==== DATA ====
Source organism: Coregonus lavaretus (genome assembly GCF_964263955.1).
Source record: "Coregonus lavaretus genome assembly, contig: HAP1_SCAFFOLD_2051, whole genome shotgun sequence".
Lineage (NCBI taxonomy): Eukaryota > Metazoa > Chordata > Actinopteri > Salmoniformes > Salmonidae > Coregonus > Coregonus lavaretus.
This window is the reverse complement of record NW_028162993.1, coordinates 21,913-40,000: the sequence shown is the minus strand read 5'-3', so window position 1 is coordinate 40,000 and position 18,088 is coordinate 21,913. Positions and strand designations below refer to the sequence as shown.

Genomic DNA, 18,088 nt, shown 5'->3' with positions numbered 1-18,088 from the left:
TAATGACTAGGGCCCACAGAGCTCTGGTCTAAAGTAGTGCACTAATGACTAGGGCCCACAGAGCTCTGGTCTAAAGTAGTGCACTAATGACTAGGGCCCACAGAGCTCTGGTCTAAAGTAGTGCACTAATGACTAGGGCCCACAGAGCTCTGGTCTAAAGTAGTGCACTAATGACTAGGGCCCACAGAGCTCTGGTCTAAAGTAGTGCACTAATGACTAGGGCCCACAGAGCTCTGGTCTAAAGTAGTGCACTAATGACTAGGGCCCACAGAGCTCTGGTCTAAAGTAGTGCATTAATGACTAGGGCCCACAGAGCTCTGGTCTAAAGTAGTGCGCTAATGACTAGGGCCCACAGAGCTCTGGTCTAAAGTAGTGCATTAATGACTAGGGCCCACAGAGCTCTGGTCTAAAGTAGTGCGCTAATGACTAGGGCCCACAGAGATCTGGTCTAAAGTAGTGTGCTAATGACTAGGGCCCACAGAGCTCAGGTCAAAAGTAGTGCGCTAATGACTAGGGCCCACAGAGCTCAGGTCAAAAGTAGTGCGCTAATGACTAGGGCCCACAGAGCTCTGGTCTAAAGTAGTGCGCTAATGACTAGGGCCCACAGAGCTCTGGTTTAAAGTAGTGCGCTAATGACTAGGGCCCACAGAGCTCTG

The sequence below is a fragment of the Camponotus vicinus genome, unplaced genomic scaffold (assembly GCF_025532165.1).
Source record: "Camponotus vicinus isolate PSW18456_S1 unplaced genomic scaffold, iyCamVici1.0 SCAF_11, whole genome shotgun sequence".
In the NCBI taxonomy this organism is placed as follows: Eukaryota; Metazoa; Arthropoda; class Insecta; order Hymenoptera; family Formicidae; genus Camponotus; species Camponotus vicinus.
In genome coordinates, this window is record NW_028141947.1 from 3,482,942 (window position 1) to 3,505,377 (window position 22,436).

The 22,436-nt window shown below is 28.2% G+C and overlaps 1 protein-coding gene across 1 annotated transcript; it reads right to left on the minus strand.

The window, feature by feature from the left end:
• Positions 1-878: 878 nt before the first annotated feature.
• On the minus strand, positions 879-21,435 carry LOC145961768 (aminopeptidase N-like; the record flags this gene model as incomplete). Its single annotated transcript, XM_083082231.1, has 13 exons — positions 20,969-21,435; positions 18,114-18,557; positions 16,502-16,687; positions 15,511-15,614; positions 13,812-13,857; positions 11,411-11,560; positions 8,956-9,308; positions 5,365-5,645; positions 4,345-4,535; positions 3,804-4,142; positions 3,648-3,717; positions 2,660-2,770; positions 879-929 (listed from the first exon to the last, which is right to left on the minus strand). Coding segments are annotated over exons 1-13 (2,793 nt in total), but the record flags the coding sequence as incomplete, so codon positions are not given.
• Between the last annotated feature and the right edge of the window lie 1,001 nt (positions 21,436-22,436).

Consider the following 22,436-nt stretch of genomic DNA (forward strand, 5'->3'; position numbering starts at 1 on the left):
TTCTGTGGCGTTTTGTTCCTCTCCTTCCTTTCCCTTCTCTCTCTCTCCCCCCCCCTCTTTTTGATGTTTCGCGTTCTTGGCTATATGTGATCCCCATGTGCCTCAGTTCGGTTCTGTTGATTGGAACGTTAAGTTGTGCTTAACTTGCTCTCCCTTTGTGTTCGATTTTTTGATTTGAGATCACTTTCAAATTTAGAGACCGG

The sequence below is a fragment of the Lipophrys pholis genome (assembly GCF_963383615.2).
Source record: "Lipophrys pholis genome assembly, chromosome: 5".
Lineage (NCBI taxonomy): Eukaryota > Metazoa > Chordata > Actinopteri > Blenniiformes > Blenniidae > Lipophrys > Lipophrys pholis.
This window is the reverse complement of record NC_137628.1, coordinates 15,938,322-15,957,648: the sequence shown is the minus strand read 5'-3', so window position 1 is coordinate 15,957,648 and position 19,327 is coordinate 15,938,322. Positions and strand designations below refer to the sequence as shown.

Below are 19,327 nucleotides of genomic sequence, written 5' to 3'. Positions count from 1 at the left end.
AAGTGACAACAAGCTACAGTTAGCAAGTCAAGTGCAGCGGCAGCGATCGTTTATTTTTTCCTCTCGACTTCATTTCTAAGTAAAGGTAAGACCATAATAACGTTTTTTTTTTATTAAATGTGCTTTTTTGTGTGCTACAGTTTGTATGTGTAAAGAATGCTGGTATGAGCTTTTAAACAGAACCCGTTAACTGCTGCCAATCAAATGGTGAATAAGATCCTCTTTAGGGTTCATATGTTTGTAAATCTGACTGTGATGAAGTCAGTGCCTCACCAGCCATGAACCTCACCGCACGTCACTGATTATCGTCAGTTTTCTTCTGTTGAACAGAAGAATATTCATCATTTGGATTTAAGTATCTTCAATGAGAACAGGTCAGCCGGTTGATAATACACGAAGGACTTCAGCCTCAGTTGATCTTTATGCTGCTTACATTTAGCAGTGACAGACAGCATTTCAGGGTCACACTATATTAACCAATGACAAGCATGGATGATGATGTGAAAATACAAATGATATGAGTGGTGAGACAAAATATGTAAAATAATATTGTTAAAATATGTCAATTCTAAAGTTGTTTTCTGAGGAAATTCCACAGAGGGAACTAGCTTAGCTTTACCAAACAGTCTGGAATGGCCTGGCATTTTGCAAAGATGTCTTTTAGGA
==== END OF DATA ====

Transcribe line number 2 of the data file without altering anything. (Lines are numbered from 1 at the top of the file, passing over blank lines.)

Source record: "Coregonus lavaretus genome assembly, contig: HAP1_SCAFFOLD_2051, whole genome shotgun sequence".